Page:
Freddy Galvis' golden glove could be moving elsewhere next season | Bob Brookover

Philadelphia Phillies’ Freddy Galvis in action during a baseball game against the Washington Nationals, Monday, Sept. 25, 2017, in Philadelphia. Philadelphia Phillies’ Freddy Galvis in action during a baseball game against the Washington Nationals, Monday, Sept. 25, 2017, in Philadelphia.

Pete Mackanin’s last lineup as Phillies manager went up just outside the entrance to the clubhouse around noon Sunday. Shortstop Freddy Galvis, the player who had been in it more than any other this season, was not in the final one.

That bit of news meant little in the big picture of the just completed season. Galvis’ aspiration to start all 162 games ended earlier this month after rookie J.P. Crawford joined the team from triple-A Lehigh Valley.

Galvis made a pinch-hitting appearance to open the top of the sixth inning of the Phillies’ 11-0 win over the New York Mets, which allowed him to become one of just five big-league players this season to play all 162 games. He became the 15th player in franchise history to participate in that many games and the first since Ryan Howard in 2008.

Camera icon MATT SLOCUM
Shortstop Freddy Galvis made a pinch-hitting appearance Sunday to become the first Phillies player to participate in all 162 games since Ryan Howard in 2008. (AP Photo/Matt Slocum)

His body of work did not go unnoticed or unappreciated. Before he stepped to the plate, possibly for the final time as a Phillie, he received a rousing ovation from the Citizens Bank Park crowd of 25,754. He responded with a double to right-center field, leaving his final offensive line at .255 with 29 doubles, 12 home runs and 61 RBIs. He had a .309 on-base percentage and .691 OPS.

After the final out, Galvis’ teammates all hugged him and Phillies bench coach Larry Bowa grabbed him because he wanted to take a photograph together – one great Phillies shortstop next to another.

“This organization has been blessed with great shortstops for a long time,” Bowa said. “He’s right up there with all of us. He might be better than all of us. He’s great. He’s a great defensive shortstop. There are no plays I haven’t seen him make. If he doesn’t win a Gold Glove, I give up.”

When the Gold Glove finalists are revealed later this month, it would be shocking and a disservice if Galvis was not in the running for the title of the best fielding shortstop in the National League, a distinction voted upon by coaches and managers. His seven errors were tied with Jose Iglesias for the fewest among all major-league shortstops and he had 99 more chances than the Detroit shortstop. Galvis has made just 15 errors in the last two seasons.

Hitting has always been the weakest part of Galvis’ game and that remains a question mark. A year ago he shocked us all by slamming 20 home runs, but his .274 on-base percentage was the lowest among baseball’s 146 hitters who qualified for a batting title. His home run total dipped this season, but his on-base percentage rose. He still only 17th among the 20 big-league shortstops and 134th among baseball’s 145 qualifying hitters in on-base percentage.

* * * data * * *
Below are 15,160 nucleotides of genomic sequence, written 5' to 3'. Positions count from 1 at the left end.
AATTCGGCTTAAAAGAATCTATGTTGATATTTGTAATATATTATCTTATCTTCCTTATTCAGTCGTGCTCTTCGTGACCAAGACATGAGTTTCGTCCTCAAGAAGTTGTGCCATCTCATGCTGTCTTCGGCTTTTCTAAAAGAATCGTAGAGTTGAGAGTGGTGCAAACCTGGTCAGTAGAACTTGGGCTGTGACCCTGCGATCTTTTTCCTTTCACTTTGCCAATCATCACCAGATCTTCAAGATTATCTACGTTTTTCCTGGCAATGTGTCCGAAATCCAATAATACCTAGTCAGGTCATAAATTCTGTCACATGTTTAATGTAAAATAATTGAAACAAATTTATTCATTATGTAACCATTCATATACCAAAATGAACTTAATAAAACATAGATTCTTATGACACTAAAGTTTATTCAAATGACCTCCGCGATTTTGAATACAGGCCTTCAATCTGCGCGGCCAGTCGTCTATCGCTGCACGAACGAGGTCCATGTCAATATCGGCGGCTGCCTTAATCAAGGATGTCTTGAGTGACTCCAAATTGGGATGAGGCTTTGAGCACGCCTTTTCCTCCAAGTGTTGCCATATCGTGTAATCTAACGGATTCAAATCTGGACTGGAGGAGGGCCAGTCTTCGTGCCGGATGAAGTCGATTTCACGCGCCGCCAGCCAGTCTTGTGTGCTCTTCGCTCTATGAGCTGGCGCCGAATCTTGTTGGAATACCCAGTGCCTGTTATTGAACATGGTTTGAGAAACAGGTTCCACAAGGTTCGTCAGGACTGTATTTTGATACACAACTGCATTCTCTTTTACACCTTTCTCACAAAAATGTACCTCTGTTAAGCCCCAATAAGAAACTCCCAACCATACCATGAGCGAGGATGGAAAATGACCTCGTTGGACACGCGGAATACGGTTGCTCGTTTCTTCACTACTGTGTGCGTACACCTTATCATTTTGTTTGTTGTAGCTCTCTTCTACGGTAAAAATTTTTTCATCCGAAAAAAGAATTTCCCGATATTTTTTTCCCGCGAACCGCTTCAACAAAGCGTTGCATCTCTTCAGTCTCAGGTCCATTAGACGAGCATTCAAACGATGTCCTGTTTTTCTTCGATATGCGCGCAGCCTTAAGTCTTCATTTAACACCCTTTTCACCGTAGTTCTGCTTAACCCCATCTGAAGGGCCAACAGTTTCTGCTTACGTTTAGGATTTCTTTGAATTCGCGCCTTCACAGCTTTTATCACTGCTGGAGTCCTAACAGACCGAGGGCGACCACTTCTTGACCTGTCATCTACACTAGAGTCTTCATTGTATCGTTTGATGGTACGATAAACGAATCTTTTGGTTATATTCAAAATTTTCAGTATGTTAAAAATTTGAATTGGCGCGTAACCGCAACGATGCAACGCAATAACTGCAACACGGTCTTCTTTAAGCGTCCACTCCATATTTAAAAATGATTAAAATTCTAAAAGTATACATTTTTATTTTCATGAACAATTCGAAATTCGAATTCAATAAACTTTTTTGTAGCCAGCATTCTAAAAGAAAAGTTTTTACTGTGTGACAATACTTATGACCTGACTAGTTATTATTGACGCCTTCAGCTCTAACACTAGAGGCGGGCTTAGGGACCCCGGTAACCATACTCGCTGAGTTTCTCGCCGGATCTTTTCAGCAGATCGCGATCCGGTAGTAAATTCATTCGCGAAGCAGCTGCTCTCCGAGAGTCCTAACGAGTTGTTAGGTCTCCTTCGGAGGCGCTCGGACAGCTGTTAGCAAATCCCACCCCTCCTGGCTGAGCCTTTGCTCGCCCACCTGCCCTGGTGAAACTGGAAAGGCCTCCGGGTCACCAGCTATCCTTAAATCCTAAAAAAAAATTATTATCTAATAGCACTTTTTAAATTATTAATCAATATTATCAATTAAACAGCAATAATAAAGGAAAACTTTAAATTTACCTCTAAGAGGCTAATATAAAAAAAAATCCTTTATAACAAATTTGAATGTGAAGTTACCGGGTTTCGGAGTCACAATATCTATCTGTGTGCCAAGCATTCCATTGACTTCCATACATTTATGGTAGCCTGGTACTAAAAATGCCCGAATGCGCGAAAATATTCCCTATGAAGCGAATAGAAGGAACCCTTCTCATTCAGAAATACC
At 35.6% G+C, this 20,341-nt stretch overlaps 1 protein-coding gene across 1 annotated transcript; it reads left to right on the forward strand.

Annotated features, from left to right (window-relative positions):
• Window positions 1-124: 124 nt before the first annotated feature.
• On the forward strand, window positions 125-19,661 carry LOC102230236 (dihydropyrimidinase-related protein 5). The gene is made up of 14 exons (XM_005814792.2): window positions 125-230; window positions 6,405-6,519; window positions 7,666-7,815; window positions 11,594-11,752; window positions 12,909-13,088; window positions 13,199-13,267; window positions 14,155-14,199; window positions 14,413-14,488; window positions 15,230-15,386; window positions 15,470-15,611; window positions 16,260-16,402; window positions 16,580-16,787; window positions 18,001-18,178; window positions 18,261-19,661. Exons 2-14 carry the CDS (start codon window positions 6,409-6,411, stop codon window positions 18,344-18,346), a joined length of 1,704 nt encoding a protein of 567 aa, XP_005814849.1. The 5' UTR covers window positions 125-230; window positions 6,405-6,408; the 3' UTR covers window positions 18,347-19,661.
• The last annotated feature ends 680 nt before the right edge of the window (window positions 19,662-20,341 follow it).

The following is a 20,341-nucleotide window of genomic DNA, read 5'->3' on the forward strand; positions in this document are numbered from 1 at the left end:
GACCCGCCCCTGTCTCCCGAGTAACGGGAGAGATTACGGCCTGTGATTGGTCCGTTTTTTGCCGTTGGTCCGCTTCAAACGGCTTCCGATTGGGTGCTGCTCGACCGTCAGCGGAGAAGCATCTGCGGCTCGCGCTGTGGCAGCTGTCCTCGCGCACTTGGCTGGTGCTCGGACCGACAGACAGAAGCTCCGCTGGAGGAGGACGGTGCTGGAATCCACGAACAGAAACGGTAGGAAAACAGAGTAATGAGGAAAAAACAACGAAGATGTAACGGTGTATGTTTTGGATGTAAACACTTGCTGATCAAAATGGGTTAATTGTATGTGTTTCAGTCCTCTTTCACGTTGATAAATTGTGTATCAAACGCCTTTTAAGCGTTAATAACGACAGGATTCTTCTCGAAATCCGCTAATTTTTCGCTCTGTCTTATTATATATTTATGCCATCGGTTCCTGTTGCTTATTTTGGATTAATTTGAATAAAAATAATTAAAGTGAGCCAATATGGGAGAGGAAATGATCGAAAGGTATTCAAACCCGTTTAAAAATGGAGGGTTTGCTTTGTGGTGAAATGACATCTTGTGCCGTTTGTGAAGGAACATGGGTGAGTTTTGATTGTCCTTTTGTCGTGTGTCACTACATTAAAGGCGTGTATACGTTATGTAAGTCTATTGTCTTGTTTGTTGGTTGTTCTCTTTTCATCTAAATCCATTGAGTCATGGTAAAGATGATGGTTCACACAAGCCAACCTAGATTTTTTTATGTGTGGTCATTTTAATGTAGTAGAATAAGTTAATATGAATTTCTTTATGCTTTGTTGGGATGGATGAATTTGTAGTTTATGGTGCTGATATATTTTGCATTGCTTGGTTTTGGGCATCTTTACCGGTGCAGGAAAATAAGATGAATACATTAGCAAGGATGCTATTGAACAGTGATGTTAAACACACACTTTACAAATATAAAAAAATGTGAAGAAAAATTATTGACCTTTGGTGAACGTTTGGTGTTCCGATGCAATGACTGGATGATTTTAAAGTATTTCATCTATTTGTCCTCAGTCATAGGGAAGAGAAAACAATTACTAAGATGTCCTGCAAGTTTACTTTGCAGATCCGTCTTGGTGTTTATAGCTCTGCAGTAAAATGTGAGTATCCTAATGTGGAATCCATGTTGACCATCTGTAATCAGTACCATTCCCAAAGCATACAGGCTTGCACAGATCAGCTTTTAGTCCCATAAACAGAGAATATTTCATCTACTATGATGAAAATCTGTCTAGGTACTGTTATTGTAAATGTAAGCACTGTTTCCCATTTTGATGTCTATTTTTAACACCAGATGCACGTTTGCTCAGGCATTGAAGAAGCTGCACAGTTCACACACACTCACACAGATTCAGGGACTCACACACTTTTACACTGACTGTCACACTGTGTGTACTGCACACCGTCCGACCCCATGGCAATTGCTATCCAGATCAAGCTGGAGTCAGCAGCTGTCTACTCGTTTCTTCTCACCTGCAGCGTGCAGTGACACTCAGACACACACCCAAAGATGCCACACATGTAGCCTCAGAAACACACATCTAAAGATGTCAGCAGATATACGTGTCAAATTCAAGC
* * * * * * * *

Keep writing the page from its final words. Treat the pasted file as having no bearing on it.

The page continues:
“Yeah, but if you put Freddy on a real good offensive team, nobody worries about what he hits,” Bowa said. “He hit .255 with close to 30 doubles and 61 RBIs, and he makes all the plays. I’m sure they’d like to see him walk a little bit more, but he’s that kind of a player. I think there are a lot of teams that would love to have him.”

Scouts from opposing teams love Galvis for his glove as well as his ability and desire to play every day. He also developed into a clubhouse leader this season on a youthful team in need of some guidance. His stout defense was contagious and a big reason why the Phillies finished with the fourth-best fielding percentage in the National League. The Phillies made only three errors in their final 21 games.

“Every coach and player on our team respects him,” Mackanin said.

Yet it’s still possible that Galvis could be traded in the offseason to make room for Crawford at shortstop.

“I don’t know man, it’s kind of weird,” Galvis said. “I think it’s going to be the first time in the offseason with that kind of situation. I just have to be ready for whatever happens.”

Bowa says he does not think the Phillies can make a wrong decision.

“Whether it is Freddy or Crawford, I think with both they’re in good hands,” Bowa said. “Again, that’s their call upstairs. But I think you’re blessed to have four middle infielders – Cesar Hernandez, Scott Kingery, Crawford, and Freddy – who can play. Two of them have already proven themselves, and I love what I’ve seen from the other two.”

Matt Klentak gave his scouting report on Crawford Friday, and it sounded as if the general manager believes the rookie proved he is ready for the big leagues next season.

“At the time we called (Crawford) up one of the objectives was to get enough of a look at him in September to help formulate a plan for next year,” Klentak said. “I think what we’ve seen from J.P. is he looks like an impact defender, no matter where you put him. From a versatility perspective that is incredibly valuable to us.

“One of the things I’ve been encouraged by offensively is that J.P. looks like the same guy in terms of his pitch recognition. He still takes pitches, he still grinds at-bats, he still takes his walks. Even as the batting average ebbs and flows, as long as he is taking his walks on a consistent basis, his production level is never going to fall too far. I do think as he gets to know the league and as he gets stronger, his production in terms of bat-to-ball skills will improve as well.”

What that means for Freddy Galvis remains to be seen. Regardless, it does not change the fact that he just had a special season.